Our first prospect is 6’3" guard Reggie Jackson out of Boston College, a player several analysts have already linked to Miami. The 21-year-old has the look of a Pat Riley player: he's a hard-nosed kid with the potential to be a great defender.
Note: *Miami currently holds just one selection, slotted for the first pick in the second round at No. 31 overall. Don’t be surprised if they acquire another pick or two in exchange for cash considerations.
Strengths: He's a good perimeter shooter (42 percent from three) with a freakish 7'0" wingspan. He's highly efficient (50-80-40 from the field, free throws and three-point line) and is solid in catch-and-shoot situations. He's also a smart defender who uses length to close passing lanes. Fundamentally sound, Jackson plays at a very controlled pace and has an excellent first step and high basketball I.Q.
Should the Miami Heat draft Jackson if he's available?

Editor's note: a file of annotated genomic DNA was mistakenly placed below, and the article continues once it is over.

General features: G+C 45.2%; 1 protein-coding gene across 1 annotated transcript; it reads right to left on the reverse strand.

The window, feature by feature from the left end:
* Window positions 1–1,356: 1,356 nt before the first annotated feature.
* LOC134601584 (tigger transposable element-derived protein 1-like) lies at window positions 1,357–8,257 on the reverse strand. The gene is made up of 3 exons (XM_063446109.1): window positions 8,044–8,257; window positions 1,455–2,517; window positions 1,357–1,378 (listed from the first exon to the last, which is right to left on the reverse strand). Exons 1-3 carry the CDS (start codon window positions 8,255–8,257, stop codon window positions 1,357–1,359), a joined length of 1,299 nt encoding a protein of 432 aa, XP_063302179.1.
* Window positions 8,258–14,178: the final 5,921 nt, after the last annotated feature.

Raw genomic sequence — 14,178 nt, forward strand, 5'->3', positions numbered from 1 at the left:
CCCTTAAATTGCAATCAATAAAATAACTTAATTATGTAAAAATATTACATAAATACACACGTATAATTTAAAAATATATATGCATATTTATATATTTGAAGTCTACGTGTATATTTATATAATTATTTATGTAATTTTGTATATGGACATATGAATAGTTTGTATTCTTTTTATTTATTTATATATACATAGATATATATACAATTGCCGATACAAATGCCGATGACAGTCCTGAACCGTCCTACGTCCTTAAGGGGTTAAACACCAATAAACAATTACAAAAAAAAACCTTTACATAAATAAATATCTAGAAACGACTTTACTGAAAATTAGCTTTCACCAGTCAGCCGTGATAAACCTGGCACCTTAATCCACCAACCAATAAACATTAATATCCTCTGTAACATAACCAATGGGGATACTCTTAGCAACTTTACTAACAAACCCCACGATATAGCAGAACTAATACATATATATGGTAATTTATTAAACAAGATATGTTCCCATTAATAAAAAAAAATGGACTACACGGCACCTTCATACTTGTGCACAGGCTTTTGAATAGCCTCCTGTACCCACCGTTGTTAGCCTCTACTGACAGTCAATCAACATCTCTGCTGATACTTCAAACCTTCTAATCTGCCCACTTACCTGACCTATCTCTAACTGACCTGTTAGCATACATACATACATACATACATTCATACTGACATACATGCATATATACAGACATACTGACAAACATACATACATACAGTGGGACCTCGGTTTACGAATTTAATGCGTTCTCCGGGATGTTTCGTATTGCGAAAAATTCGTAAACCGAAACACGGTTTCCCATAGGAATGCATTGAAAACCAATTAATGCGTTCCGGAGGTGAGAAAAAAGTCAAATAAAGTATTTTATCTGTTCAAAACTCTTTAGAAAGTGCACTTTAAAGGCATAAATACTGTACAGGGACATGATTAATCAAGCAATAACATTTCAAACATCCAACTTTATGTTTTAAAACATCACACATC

Weaknesses: Jackson has a slow release and mediocre lateral quickness. He must add strength to his overall frame, especially in legs. Average quickness could hinder his dribble penetration.
Where he fits with Miami: First, my gut is Jackson will not be available at No. 31. I think they would have to trade up a few spots into the 23-27 range to get him.
That said, the two most important skills asked of Miami’s point guards are shooting and defense. Jackson has a chance to excel in both areas, especially on the defensive end. His length and instincts should translate well on that side of the floor, pending he puts in the work.
Rarely do Miami’s point guards initiate offense, they instead spot up in wide-open catch-and-shoot situations and set screens. Jackson has the ability to be a consistent perimeter shooter at the next level, with a few tweaks to his form. With a stronger base, his release will be much quicker and his overall shooting will improve as a result. He currently shoots with too much upper body, and the ball takes a while to leave his hand.
ESPN’s David Thorpe: “It’s important to note that many players end up playing much more athletically as pros than they did in college. This is important for Jackson, who looks like he can do more above the rim than he has thus far. If this proves to be the case, and Jackson continues to be a solid to very good shooter from 3, then anyone getting him after the lottery will be very happy. He’ll be in a team’s point guard rotation, with a chance to be a starter, especially if he realizes his defensive potential.”
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